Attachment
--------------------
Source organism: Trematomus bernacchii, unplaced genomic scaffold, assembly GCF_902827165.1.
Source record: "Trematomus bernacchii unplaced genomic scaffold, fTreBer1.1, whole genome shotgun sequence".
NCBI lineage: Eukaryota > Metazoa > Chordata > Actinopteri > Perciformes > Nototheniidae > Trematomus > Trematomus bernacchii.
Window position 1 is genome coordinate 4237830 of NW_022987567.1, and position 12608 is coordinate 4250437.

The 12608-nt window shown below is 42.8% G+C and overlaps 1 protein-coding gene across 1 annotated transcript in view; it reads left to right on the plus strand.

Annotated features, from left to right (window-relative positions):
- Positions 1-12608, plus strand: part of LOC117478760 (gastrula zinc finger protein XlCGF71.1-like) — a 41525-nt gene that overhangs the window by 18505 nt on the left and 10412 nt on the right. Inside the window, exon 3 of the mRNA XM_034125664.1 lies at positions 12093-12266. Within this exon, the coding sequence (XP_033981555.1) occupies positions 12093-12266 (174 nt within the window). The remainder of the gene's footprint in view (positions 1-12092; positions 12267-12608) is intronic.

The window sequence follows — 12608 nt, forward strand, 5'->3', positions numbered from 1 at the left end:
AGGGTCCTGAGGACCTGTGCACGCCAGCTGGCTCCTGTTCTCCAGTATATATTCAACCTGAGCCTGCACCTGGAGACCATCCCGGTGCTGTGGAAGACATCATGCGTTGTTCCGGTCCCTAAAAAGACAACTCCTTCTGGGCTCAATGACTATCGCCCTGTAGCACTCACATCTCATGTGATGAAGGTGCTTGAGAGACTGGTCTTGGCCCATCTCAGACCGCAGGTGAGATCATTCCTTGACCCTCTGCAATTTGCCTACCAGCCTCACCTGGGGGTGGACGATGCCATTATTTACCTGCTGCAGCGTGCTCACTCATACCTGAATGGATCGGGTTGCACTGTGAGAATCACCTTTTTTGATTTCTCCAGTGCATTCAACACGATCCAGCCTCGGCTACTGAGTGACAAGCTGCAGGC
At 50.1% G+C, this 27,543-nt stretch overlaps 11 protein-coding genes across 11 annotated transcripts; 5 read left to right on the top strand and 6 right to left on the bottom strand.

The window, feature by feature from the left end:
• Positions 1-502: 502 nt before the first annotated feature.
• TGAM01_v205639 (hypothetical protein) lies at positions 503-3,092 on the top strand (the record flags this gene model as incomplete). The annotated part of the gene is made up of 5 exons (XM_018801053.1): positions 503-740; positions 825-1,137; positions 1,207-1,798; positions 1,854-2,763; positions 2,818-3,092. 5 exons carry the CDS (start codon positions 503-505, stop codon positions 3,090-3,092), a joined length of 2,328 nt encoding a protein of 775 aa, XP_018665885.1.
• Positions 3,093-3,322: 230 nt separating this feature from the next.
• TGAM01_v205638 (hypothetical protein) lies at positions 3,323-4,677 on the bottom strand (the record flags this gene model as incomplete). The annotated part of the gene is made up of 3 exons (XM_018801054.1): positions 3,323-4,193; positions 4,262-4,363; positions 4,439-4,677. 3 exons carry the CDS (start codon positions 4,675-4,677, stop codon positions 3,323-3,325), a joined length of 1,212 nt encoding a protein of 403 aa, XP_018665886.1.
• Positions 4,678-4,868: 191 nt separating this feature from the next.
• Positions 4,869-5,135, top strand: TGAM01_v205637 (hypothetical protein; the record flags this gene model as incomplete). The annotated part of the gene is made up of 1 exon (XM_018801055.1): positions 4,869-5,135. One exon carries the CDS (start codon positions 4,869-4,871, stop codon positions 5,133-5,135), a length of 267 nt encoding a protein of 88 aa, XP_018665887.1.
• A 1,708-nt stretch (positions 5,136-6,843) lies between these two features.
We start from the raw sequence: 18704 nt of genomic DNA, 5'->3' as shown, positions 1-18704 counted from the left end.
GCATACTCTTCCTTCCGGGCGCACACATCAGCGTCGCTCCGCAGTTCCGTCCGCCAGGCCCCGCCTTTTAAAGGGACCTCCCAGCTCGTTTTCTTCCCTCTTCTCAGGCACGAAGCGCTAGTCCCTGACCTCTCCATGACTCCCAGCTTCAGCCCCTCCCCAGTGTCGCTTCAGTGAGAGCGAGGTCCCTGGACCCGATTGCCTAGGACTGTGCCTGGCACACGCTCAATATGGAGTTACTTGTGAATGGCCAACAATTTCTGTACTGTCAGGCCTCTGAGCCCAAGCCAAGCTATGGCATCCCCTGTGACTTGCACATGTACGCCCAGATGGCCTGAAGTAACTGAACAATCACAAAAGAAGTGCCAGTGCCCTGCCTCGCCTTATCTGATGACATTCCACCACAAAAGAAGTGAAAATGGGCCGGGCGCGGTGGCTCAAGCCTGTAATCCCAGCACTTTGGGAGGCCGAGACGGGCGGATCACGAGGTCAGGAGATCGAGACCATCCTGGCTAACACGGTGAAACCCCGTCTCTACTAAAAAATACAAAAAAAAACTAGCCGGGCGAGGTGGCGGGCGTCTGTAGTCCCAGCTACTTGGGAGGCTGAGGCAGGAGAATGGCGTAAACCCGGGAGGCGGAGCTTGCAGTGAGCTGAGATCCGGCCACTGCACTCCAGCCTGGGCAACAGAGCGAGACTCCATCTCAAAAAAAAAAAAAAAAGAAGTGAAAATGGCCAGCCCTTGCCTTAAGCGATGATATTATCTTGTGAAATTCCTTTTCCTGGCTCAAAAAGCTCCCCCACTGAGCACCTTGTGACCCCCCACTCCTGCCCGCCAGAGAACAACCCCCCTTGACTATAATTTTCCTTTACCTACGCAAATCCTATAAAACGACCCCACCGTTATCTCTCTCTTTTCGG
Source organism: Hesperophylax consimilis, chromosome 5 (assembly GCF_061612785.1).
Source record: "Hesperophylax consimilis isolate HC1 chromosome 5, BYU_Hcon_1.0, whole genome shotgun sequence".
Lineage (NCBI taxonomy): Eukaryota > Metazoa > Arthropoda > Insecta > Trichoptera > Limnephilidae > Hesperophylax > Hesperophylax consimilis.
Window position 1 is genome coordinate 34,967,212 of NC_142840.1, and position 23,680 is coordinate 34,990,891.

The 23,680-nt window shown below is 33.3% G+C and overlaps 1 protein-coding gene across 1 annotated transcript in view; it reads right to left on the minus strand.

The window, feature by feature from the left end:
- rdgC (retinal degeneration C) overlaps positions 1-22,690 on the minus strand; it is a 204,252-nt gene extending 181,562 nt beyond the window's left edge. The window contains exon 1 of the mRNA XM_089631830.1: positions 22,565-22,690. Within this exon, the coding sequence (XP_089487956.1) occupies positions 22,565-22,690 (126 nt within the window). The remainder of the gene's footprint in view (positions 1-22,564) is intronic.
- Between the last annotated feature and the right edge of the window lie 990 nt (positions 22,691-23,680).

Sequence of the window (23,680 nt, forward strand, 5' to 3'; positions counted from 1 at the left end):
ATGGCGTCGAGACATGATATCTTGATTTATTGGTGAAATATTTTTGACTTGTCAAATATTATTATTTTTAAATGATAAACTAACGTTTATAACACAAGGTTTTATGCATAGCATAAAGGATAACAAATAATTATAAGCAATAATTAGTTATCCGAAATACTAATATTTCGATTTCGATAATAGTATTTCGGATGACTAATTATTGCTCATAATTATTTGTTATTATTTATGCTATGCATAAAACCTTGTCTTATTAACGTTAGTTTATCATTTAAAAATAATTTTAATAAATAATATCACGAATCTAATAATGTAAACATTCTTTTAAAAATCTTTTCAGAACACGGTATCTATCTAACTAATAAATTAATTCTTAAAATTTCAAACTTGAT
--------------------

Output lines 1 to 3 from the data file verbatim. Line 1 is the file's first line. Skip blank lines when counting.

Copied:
Source organism: Trematomus bernacchii, unplaced genomic scaffold, assembly GCF_902827165.1.
Source record: "Trematomus bernacchii unplaced genomic scaffold, fTreBer1.1, whole genome shotgun sequence".
NCBI lineage: Eukaryota > Metazoa > Chordata > Actinopteri > Perciformes > Nototheniidae > Trematomus > Trematomus bernacchii.